Highlighting the benefits you have over your competitor is an effective method of driving conversions and interest in your company. The best way to do this is to create content that compares the benefits of buying your product or service to that of your competitors. Tell the consumer why you are the best choice, and be as specific as you can, so that customers can be assured of your value. Examples of points that could be included in comparative content could be the fact that your laptop performs better than your competitor's, that your candle has a more pleasant aroma or that you have the best customer service in your industry.


Once you've developed such content, you need a strategy to get it in front of your customers. This strategy should include free press-release tools and microsites that customers can visit. Getting your content printed in a publication pertinent to what you are selling is also tremendously useful.


If you create a microsite, buy keywords that drive traffic directly to it. Those keywords might include searches around negative issues in the market where you shine above your competitors For example, your keywords could include "short battery life" if you are promoting a laptop with a long battery life. Your microsite can tell customers how your laptop is superior to your competitors' laptops.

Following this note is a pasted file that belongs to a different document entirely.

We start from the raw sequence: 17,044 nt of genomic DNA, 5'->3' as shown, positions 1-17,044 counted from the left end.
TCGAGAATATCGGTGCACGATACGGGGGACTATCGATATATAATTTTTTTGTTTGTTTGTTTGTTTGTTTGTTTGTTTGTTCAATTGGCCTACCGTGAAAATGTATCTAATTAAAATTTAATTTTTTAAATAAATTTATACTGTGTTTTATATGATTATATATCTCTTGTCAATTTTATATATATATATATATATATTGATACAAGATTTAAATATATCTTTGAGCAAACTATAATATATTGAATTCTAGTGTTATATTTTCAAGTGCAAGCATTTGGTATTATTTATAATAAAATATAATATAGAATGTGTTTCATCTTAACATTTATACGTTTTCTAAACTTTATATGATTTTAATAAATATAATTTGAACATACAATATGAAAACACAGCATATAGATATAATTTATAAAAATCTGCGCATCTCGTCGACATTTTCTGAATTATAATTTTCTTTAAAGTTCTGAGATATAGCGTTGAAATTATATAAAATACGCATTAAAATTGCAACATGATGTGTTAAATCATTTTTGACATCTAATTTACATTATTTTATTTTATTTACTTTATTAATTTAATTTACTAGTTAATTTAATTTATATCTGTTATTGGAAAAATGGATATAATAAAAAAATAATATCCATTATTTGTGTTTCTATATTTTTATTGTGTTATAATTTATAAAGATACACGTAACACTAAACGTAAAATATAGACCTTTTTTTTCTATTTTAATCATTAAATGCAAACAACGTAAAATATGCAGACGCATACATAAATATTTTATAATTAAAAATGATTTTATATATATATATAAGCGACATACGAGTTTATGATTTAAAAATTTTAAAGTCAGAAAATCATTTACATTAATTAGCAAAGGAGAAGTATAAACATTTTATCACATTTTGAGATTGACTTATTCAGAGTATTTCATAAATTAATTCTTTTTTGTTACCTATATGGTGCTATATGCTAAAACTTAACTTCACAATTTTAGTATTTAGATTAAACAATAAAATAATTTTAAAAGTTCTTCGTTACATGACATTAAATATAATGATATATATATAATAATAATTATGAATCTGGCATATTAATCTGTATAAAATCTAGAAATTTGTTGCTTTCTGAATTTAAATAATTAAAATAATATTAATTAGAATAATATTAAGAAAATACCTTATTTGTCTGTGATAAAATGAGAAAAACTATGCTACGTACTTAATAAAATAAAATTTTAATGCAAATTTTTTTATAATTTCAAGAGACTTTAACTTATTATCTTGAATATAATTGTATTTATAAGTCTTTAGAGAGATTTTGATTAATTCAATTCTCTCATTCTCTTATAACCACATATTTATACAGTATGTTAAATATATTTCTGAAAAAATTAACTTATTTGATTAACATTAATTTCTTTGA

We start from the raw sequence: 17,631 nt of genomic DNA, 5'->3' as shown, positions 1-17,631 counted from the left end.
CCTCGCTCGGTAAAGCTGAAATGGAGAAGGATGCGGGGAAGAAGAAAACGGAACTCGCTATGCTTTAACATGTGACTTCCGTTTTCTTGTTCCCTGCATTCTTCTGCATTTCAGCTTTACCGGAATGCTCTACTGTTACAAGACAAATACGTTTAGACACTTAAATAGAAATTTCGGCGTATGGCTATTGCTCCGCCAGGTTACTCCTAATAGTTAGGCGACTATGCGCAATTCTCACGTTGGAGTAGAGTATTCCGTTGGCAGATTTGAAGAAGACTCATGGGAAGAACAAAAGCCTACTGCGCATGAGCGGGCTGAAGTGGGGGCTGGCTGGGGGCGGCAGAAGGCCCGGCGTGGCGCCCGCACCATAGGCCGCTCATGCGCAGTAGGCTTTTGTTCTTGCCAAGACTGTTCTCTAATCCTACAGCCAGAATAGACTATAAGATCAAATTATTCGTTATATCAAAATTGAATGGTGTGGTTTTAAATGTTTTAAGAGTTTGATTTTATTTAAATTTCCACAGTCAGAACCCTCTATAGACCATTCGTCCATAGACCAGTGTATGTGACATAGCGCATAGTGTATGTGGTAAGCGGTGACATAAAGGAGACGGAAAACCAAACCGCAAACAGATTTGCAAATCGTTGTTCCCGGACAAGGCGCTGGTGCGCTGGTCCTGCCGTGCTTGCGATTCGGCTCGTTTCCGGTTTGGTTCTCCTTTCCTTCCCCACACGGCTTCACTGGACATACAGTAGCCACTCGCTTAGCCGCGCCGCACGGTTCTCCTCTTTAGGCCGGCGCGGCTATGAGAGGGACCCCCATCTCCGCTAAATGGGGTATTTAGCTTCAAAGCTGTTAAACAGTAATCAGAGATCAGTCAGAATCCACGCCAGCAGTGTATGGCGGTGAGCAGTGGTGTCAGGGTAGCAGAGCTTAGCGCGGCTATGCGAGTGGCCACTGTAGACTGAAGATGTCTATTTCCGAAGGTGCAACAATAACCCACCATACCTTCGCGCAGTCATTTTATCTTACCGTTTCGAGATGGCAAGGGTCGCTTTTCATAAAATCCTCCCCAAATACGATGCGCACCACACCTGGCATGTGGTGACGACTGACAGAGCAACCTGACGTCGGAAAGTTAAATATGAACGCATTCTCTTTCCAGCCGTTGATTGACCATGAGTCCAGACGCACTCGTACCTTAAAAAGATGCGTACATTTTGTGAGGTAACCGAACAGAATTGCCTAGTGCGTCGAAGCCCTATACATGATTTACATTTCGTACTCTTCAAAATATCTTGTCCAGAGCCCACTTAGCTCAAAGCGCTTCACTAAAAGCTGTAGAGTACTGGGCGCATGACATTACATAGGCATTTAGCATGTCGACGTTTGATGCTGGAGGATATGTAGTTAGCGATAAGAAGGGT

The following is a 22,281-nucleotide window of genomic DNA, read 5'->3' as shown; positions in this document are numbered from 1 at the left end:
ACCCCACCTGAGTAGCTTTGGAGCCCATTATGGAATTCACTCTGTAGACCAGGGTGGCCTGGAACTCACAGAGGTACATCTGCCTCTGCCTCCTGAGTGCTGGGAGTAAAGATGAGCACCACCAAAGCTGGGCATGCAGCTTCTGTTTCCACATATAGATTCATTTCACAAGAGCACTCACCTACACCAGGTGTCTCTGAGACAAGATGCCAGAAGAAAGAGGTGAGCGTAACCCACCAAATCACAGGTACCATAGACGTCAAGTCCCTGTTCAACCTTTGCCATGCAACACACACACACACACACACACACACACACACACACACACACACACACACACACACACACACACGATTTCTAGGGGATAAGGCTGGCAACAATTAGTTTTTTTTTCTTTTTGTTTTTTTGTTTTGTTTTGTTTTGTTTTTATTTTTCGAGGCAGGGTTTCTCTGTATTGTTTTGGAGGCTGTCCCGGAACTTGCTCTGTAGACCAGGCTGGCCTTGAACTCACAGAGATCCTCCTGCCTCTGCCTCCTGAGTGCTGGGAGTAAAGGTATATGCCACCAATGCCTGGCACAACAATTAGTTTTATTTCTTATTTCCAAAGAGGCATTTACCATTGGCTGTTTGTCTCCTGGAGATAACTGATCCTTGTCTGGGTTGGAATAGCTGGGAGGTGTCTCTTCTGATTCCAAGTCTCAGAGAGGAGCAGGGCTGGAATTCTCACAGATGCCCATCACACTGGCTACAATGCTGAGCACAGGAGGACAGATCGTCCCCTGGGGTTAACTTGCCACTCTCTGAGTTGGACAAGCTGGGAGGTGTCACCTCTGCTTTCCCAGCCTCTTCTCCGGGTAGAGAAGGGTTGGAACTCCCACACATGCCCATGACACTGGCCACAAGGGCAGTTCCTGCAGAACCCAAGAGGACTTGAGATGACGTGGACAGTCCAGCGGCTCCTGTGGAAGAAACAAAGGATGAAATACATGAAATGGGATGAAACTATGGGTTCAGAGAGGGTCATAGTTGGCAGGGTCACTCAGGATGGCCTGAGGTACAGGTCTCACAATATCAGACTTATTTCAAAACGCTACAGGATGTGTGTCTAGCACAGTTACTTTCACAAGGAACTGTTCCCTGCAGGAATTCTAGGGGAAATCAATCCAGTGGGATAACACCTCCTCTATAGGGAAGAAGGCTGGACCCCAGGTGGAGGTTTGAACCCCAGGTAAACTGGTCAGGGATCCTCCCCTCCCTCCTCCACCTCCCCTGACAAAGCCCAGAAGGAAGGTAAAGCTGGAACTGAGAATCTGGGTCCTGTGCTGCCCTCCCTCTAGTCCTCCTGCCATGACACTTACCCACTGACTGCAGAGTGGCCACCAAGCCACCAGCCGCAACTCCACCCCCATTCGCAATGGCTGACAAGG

Later in this article, I discuss do-it-yourself PR in detail; this is another important way to help customers understand why you are better than your competitors. Create case studies or write an article comparing your product to your competitors' offerings. Once the content is created, send it out to the editors of product review sites to see if they will publish it. Be your biggest fan, and use facts to show why you are better than your competitors. The point is to give your customers every reason to purchase from you by highlighting why you are superior. Use this method to push the real substance of what sets your company apart, in a positive way.


4. Use testimonials
Let your existing customers speak volumes for you by leveraging testimonials in your marketing efforts. The most important thing that most companies forget to do is to simply ask customers to provide testimonials. People love to talk about a product or service they enjoy, and on-site ratings are gaining in popularity.